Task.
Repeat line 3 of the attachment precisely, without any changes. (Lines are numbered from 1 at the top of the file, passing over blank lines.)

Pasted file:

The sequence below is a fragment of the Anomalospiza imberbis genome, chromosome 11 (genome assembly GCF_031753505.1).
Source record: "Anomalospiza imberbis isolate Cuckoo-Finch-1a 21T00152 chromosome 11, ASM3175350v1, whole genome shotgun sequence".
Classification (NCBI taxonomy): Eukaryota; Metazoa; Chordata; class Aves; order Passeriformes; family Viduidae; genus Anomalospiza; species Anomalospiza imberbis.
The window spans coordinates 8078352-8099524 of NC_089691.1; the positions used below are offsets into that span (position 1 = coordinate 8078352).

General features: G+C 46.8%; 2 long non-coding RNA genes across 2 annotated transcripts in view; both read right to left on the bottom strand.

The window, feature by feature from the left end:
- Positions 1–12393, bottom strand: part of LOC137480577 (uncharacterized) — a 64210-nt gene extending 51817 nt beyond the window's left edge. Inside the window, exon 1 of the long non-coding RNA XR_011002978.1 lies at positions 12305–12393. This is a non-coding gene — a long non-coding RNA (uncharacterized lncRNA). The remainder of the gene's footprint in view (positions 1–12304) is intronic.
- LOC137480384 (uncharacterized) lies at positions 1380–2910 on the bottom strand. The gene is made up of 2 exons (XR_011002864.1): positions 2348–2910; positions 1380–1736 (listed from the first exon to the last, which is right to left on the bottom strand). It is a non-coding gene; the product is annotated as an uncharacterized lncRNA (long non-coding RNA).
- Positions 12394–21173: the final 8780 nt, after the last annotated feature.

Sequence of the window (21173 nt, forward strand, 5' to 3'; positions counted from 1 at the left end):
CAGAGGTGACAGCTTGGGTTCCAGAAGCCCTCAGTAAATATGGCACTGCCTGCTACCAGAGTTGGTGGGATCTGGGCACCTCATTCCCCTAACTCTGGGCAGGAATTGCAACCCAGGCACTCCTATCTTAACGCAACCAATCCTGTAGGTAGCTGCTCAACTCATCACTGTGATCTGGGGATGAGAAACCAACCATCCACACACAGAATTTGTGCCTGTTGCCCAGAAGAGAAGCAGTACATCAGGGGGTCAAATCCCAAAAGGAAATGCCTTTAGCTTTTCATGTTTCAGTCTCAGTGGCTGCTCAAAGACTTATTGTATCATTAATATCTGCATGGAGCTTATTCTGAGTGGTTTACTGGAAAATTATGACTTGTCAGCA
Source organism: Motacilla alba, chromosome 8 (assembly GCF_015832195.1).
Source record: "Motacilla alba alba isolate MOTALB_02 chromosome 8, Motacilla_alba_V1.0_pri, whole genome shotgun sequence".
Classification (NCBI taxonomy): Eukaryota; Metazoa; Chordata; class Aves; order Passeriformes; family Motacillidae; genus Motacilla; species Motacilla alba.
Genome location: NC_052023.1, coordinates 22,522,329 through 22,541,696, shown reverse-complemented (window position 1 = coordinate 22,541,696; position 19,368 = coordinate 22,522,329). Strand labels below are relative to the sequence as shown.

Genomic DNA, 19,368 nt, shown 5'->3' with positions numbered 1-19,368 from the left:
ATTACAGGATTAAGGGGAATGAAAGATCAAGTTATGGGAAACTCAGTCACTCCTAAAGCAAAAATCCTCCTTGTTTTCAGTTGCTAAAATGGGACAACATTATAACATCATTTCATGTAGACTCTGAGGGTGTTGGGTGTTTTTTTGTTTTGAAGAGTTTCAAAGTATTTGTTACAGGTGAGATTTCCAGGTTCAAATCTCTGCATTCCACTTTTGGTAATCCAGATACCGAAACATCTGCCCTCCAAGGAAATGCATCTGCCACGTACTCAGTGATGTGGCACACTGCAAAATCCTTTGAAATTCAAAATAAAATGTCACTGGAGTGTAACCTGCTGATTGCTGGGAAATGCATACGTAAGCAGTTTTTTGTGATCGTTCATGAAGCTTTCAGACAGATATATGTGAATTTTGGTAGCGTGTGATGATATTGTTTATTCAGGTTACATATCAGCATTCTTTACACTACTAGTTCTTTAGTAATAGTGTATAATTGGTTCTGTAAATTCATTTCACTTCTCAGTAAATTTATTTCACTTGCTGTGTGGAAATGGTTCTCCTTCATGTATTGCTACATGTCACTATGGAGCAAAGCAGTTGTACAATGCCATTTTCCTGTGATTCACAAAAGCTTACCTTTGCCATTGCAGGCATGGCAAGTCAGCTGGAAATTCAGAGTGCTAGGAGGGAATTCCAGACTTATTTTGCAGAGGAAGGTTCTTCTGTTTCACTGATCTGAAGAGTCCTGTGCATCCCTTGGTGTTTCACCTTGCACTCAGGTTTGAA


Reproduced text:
Classification (NCBI taxonomy): Eukaryota; Metazoa; Chordata; class Aves; order Passeriformes; family Viduidae; genus Anomalospiza; species Anomalospiza imberbis.